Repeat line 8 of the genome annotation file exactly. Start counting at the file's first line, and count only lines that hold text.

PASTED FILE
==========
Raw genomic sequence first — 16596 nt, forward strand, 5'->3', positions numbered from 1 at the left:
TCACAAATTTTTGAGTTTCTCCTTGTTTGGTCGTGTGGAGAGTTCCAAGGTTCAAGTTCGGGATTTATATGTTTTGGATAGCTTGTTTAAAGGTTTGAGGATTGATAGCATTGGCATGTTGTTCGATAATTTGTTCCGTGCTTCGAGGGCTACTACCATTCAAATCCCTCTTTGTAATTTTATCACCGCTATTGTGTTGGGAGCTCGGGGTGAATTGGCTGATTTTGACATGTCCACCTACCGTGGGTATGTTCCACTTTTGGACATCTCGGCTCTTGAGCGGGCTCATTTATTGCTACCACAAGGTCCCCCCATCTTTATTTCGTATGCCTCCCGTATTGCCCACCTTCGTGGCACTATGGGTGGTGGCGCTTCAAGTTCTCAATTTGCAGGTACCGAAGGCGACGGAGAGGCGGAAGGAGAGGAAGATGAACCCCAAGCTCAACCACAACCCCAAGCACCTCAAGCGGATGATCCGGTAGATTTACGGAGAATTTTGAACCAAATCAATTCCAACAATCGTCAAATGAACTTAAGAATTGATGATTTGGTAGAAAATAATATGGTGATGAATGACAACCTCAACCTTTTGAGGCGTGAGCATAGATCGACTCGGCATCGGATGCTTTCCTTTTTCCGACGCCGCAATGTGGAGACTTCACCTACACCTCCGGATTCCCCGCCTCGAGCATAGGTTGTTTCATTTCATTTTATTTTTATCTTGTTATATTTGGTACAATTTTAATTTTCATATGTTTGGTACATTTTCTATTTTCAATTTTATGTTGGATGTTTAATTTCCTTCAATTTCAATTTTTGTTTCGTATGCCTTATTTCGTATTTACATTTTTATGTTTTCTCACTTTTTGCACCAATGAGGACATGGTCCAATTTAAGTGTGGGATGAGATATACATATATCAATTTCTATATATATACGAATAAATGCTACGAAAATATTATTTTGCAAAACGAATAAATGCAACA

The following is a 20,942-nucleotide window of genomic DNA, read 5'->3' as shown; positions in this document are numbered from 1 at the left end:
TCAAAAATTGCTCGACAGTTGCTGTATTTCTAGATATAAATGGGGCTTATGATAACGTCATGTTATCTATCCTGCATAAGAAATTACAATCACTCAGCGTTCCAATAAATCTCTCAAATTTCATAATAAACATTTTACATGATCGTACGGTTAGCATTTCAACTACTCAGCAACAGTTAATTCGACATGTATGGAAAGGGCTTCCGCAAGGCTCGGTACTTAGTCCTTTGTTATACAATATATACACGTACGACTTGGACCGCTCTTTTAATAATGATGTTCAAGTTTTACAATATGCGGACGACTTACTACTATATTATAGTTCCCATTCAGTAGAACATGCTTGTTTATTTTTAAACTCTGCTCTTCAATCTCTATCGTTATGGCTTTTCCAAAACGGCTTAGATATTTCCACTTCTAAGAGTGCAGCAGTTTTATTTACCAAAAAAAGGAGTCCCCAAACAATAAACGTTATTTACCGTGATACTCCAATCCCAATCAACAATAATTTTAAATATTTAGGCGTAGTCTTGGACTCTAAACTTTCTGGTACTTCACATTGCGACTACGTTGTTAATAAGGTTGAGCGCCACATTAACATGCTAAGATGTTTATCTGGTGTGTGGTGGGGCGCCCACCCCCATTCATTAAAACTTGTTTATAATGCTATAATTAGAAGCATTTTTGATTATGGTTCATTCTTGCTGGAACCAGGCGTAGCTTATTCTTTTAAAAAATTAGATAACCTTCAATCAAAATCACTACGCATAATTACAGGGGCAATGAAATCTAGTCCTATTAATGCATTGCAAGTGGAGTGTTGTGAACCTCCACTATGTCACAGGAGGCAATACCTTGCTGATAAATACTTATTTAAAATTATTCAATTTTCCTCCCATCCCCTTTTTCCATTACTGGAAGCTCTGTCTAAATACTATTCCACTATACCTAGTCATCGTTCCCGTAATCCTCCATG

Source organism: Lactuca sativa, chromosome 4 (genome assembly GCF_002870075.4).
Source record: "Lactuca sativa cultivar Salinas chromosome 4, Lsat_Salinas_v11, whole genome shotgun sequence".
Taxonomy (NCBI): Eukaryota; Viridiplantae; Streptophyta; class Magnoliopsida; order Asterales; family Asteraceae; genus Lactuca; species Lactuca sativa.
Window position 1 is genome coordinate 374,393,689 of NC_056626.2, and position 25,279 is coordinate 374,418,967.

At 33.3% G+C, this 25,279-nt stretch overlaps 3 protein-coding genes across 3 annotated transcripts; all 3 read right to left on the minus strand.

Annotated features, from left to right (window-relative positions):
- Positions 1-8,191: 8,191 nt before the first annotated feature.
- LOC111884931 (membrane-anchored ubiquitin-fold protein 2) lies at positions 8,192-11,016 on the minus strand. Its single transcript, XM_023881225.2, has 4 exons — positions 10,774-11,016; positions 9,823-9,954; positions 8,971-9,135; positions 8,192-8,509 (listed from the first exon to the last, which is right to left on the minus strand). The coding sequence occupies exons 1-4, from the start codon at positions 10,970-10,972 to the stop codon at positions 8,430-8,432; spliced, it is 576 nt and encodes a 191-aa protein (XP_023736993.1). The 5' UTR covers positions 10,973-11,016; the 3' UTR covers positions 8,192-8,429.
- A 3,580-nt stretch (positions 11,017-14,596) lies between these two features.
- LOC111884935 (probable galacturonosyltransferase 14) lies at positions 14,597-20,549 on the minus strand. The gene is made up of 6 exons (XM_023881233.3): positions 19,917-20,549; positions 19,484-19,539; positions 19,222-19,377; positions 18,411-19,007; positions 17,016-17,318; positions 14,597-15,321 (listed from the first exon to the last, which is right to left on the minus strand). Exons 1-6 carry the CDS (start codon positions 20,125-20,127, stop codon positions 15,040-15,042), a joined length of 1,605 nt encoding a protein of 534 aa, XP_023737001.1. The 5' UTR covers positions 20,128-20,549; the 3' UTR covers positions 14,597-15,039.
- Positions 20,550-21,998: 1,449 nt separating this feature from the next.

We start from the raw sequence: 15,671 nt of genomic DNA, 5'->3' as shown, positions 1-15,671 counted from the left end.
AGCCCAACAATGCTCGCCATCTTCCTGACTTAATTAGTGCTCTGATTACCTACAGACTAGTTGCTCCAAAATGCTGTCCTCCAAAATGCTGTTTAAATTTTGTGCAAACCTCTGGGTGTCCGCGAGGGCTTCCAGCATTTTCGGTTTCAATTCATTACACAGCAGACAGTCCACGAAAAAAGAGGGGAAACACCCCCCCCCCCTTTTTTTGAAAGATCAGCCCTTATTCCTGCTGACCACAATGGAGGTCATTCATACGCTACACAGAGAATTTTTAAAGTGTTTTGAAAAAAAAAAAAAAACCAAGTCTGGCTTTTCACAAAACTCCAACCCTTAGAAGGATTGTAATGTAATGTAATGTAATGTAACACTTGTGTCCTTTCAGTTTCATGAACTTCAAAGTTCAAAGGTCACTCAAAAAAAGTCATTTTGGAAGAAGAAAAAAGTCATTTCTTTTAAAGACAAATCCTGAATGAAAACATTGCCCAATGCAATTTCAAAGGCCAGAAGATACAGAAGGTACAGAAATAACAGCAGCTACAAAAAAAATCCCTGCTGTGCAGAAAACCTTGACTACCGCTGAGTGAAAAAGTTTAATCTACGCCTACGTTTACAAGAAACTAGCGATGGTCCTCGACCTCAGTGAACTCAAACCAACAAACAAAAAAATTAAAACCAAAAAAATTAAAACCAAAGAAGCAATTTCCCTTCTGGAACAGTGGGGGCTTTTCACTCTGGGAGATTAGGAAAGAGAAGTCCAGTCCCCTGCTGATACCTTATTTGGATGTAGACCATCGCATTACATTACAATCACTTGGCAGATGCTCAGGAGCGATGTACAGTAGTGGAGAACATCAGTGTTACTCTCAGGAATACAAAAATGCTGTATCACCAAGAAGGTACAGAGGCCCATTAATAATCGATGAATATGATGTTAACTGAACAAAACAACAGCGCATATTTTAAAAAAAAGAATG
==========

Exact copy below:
Window position 1 is genome coordinate 374,393,689 of NC_056626.2, and position 25,279 is coordinate 374,418,967.